Counter offer: The wrong answer

You have found a new job or a headhunter has contacted you and you are now ready to resign. But your current employer has made a counter-offer for you to stay on. Should you accept this counter-offer? Spring Professional explains why accepting a counter-offer is not always a good idea and gives you advice on what to do if your employer makes you such an offer.
Career Advice

Should you accept a counter offer?

The below is the result of a survey conducted by the Wall Street Journal. Experience speaks louder than words.  

survey accept employer's counteroffer
93 percent of those accepting counter offers had left, some voluntarily and some fired within 18 months and the remaining 7 percent were actively seeking new employment. 
The most important is to always remember that that the reasons why you are looking out for a job have not disappeared with a counter offer.
  

Why is it dangerous to accept a counter offer?

- No matter what the company says when making its counteroffer, you will always be considered a fidelity risk. Having once demonstrated your lack of loyalty (for whatever reason), you will lose your status as a “team player” and your place in the inner circle.
- Counteroffers are usually nothing more than stall devices to give your employer time to replace you.
- Your reasons for wanting to leave still exist. Conditions are just made a bit more tolerable in the short term because of the raise, promotion or promises made to keep you.
- Counteroffers are only made in response to a threat to quit. Will you have to solicit an offer and threaten to quit every time you deserve better working conditions? 

Let's face the fact that employers don't like to be "fired". A resignation is a process about YOU. A counter offer is a process about THEM (the employers). A counter offer is a short term fix for a long term issue. So bumping your salary is an easy way to buy your boss time to plot your replacement. 

Ever talked to a recruiter that is working on a "Confidential" replacement search. The position to be filled is currently held by a person who does not know they are being replaced? Sound familiar?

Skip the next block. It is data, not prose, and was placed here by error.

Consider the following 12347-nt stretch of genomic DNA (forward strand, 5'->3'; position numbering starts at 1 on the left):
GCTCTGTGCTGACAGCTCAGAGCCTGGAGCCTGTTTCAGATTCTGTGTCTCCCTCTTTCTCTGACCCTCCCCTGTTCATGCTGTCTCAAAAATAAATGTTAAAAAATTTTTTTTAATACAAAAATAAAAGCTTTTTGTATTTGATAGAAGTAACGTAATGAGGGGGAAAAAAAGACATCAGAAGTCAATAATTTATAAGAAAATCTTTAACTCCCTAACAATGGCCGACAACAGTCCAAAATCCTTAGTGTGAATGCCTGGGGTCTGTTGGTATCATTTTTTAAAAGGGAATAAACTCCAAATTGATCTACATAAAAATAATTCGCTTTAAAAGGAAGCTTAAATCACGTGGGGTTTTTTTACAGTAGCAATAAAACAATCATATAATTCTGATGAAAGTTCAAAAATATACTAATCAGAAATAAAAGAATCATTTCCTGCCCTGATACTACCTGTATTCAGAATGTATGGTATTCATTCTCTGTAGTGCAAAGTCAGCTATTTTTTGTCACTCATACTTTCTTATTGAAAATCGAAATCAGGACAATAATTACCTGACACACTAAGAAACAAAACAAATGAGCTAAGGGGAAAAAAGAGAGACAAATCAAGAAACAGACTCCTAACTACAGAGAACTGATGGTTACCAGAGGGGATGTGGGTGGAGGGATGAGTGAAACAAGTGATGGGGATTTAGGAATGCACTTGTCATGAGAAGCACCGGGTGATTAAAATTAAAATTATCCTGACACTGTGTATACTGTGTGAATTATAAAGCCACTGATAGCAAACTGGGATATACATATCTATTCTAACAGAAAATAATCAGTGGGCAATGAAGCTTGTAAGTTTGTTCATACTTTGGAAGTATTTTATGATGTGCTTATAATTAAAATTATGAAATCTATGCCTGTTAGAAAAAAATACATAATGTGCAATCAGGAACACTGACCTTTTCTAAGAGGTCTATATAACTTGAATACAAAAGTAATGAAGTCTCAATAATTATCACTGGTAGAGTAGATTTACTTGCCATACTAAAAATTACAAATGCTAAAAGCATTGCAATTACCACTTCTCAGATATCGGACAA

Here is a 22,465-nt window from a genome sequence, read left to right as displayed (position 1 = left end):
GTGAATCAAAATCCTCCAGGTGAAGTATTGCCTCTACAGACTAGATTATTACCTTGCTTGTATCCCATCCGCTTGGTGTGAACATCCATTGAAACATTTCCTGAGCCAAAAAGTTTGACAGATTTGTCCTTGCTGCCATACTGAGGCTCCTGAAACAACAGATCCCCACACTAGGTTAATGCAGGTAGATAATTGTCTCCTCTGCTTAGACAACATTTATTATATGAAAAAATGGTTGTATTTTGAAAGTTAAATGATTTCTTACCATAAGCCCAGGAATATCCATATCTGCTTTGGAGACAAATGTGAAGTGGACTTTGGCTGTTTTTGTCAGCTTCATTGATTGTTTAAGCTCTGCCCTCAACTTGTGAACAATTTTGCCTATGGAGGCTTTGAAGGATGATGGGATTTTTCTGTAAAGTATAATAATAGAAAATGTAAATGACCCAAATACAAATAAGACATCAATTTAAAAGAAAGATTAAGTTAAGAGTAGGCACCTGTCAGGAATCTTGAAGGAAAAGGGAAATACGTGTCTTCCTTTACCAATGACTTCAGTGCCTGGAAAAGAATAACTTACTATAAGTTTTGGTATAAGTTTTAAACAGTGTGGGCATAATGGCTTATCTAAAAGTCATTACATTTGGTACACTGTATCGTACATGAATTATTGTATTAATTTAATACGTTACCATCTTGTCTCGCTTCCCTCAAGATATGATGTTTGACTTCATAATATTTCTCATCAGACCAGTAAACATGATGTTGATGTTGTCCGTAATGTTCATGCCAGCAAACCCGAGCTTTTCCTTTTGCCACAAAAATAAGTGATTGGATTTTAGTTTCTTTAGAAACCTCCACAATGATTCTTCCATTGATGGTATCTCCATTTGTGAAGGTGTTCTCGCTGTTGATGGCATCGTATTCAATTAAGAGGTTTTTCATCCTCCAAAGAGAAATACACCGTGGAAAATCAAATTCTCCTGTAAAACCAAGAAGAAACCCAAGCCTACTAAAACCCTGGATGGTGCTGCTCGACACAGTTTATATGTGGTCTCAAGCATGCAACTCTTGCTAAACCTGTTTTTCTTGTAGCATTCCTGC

The tricky Ego trigger

Employers know how this one works very well. Don’t be surprised nor fooled by an attempt to make you feel indispensable. Counteroffers are typically made in conjunction with some form of guilt or flattery. For example: 
- You're too valuable to the team, and we need you.
- You don't want to desert the team and leave them hanging, do you? 
- Congratulation, we were just about to give you a promotion/raise, but it was confidential until today.
- What did they offer, why are you leaving, and what do you need to stay?
- Why would you want to work for that company? 
- The VP wants to meet with you personally before you make your final decision

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What is the best way to deal with counteroffers?

Don’t leave the door open.
Don't allow a counteroffer discussion to begin in the first place.
Stay in control of the situation.
Inform your boss in a professional and confident voice that your mind is made up, and you'll do everything you can to make the hand over process easy.
Work out your notice if required and be professional about your departure. 


You might still feel awkward during your last few weeks (or hours); that's just human nature. But by exiting in a professional manner, you have hopefully left behind some solid references as well as some friends. 

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